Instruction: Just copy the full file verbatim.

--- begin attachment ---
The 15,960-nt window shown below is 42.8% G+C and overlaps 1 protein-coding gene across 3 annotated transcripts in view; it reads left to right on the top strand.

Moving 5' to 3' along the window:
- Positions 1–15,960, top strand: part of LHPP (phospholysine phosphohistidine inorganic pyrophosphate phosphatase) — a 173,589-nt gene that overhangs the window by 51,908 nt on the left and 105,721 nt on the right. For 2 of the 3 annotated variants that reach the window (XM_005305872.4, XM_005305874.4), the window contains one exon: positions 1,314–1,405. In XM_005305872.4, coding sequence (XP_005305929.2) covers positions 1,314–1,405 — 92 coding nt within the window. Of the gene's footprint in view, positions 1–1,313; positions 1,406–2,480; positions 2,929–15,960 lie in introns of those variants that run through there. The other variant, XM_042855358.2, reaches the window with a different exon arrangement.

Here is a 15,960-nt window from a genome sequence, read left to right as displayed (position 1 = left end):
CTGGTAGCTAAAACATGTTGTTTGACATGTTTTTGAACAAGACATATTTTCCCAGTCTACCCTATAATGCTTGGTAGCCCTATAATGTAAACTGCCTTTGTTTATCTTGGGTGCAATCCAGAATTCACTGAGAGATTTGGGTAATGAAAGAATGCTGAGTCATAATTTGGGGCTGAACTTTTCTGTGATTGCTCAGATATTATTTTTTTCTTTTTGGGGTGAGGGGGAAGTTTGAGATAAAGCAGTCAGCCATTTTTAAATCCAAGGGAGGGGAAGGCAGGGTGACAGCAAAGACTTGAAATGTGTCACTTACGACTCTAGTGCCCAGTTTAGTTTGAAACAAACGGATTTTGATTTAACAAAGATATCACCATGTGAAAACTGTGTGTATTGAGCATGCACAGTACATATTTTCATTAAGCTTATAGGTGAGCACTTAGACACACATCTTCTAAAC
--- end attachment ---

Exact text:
The 15,960-nt window shown below is 42.8% G+C and overlaps 1 protein-coding gene across 3 annotated transcripts in view; it reads left to right on the top strand.

Moving 5' to 3' along the window:
- Positions 1–15,960, top strand: part of LHPP (phospholysine phosphohistidine inorganic pyrophosphate phosphatase) — a 173,589-nt gene that overhangs the window by 51,908 nt on the left and 105,721 nt on the right. For 2 of the 3 annotated variants that reach the window (XM_005305872.4, XM_005305874.4), the window contains one exon: positions 1,314–1,405. In XM_005305872.4, coding sequence (XP_005305929.2) covers positions 1,314–1,405 — 92 coding nt within the window. Of the gene's footprint in view, positions 1–1,313; positions 1,406–2,480; positions 2,929–15,960 lie in introns of those variants that run through there. The other variant, XM_042855358.2, reaches the window with a different exon arrangement.

Here is a 15,960-nt window from a genome sequence, read left to right as displayed (position 1 = left end):
CTGGTAGCTAAAACATGTTGTTTGACATGTTTTTGAACAAGACATATTTTCCCAGTCTACCCTATAATGCTTGGTAGCCCTATAATGTAAACTGCCTTTGTTTATCTTGGGTGCAATCCAGAATTCACTGAGAGATTTGGGTAATGAAAGAATGCTGAGTCATAATTTGGGGCTGAACTTTTCTGTGATTGCTCAGATATTATTTTTTTCTTTTTGGGGTGAGGGGGAAGTTTGAGATAAAGCAGTCAGCCATTTTTAAATCCAAGGGAGGGGAAGGCAGGGTGACAGCAAAGACTTGAAATGTGTCACTTACGACTCTAGTGCCCAGTTTAGTTTGAAACAAACGGATTTTGATTTAACAAAGATATCACCATGTGAAAACTGTGTGTATTGAGCATGCACAGTACATATTTTCATTAAGCTTATAGGTGAGCACTTAGACACACATCTTCTAAAC